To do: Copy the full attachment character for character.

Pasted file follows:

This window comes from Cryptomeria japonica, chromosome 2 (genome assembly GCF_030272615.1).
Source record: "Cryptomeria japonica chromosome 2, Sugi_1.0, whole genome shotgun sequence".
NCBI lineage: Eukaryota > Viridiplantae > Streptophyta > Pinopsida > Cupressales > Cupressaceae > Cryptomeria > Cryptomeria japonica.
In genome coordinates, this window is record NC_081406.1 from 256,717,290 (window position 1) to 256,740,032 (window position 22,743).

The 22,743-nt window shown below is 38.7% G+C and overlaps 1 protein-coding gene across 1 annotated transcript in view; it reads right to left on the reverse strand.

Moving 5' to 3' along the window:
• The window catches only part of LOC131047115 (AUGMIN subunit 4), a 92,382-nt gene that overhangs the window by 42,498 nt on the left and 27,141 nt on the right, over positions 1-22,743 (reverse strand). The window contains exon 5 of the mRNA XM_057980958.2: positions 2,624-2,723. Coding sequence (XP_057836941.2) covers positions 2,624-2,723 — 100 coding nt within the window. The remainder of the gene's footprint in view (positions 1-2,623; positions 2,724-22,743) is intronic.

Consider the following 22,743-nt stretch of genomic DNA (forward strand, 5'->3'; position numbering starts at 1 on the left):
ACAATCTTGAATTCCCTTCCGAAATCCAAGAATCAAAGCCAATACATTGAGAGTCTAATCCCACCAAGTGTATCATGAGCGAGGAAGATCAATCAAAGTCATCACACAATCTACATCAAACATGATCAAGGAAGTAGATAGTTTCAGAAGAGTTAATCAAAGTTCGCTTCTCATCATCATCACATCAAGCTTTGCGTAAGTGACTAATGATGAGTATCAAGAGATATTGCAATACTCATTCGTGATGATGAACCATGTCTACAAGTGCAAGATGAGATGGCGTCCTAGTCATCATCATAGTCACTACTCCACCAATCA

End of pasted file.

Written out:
This window comes from Cryptomeria japonica, chromosome 2 (genome assembly GCF_030272615.1).
Source record: "Cryptomeria japonica chromosome 2, Sugi_1.0, whole genome shotgun sequence".
NCBI lineage: Eukaryota > Viridiplantae > Streptophyta > Pinopsida > Cupressales > Cupressaceae > Cryptomeria > Cryptomeria japonica.
In genome coordinates, this window is record NC_081406.1 from 256,717,290 (window position 1) to 256,740,032 (window position 22,743).

The 22,743-nt window shown below is 38.7% G+C and overlaps 1 protein-coding gene across 1 annotated transcript in view; it reads right to left on the reverse strand.

Moving 5' to 3' along the window:
• The window catches only part of LOC131047115 (AUGMIN subunit 4), a 92,382-nt gene that overhangs the window by 42,498 nt on the left and 27,141 nt on the right, over positions 1-22,743 (reverse strand). The window contains exon 5 of the mRNA XM_057980958.2: positions 2,624-2,723. Coding sequence (XP_057836941.2) covers positions 2,624-2,723 — 100 coding nt within the window. The remainder of the gene's footprint in view (positions 1-2,623; positions 2,724-22,743) is intronic.

Consider the following 22,743-nt stretch of genomic DNA (forward strand, 5'->3'; position numbering starts at 1 on the left):
ACAATCTTGAATTCCCTTCCGAAATCCAAGAATCAAAGCCAATACATTGAGAGTCTAATCCCACCAAGTGTATCATGAGCGAGGAAGATCAATCAAAGTCATCACACAATCTACATCAAACATGATCAAGGAAGTAGATAGTTTCAGAAGAGTTAATCAAAGTTCGCTTCTCATCATCATCACATCAAGCTTTGCGTAAGTGACTAATGATGAGTATCAAGAGATATTGCAATACTCATTCGTGATGATGAACCATGTCTACAAGTGCAAGATGAGATGGCGTCCTAGTCATCATCATAGTCACTACTCCACCAATCA